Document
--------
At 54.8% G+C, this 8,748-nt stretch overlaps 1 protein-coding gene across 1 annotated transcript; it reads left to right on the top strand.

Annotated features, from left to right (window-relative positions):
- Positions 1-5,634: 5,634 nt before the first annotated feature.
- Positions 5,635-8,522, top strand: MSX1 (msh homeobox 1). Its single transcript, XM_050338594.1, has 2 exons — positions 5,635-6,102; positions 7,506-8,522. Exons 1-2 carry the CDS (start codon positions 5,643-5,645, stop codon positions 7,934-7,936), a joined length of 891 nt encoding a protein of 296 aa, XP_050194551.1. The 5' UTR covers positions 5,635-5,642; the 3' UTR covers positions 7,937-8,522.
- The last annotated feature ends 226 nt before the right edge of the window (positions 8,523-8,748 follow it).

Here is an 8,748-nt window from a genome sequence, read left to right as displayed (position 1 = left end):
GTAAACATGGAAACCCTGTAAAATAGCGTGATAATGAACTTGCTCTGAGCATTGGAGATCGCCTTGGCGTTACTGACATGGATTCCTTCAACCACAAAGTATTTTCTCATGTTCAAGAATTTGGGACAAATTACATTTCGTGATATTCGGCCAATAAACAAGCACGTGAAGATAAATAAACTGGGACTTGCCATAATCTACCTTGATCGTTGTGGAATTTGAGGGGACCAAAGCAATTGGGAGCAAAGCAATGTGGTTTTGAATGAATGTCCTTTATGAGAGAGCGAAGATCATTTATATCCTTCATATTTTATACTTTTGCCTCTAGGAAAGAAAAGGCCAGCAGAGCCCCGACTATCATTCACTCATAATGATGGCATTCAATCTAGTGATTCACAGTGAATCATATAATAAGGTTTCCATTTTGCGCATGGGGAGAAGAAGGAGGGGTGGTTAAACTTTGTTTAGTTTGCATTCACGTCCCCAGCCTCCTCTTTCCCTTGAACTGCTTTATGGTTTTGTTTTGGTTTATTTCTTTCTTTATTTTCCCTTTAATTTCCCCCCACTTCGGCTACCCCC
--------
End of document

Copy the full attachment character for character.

At 54.8% G+C, this 8,748-nt stretch overlaps 1 protein-coding gene across 1 annotated transcript; it reads left to right on the top strand.

Annotated features, from left to right (window-relative positions):
- Positions 1-5,634: 5,634 nt before the first annotated feature.
- Positions 5,635-8,522, top strand: MSX1 (msh homeobox 1). Its single transcript, XM_050338594.1, has 2 exons — positions 5,635-6,102; positions 7,506-8,522. Exons 1-2 carry the CDS (start codon positions 5,643-5,645, stop codon positions 7,934-7,936), a joined length of 891 nt encoding a protein of 296 aa, XP_050194551.1. The 5' UTR covers positions 5,635-5,642; the 3' UTR covers positions 7,937-8,522.
- The last annotated feature ends 226 nt before the right edge of the window (positions 8,523-8,748 follow it).

Here is an 8,748-nt window from a genome sequence, read left to right as displayed (position 1 = left end):
GTAAACATGGAAACCCTGTAAAATAGCGTGATAATGAACTTGCTCTGAGCATTGGAGATCGCCTTGGCGTTACTGACATGGATTCCTTCAACCACAAAGTATTTTCTCATGTTCAAGAATTTGGGACAAATTACATTTCGTGATATTCGGCCAATAAACAAGCACGTGAAGATAAATAAACTGGGACTTGCCATAATCTACCTTGATCGTTGTGGAATTTGAGGGGACCAAAGCAATTGGGAGCAAAGCAATGTGGTTTTGAATGAATGTCCTTTATGAGAGAGCGAAGATCATTTATATCCTTCATATTTTATACTTTTGCCTCTAGGAAAGAAAAGGCCAGCAGAGCCCCGACTATCATTCACTCATAATGATGGCATTCAATCTAGTGATTCACAGTGAATCATATAATAAGGTTTCCATTTTGCGCATGGGGAGAAGAAGGAGGGGTGGTTAAACTTTGTTTAGTTTGCATTCACGTCCCCAGCCTCCTCTTTCCCTTGAACTGCTTTATGGTTTTGTTTTGGTTTATTTCTTTCTTTATTTTCCCTTTAATTTCCCCCCACTTCGGCTACCCCC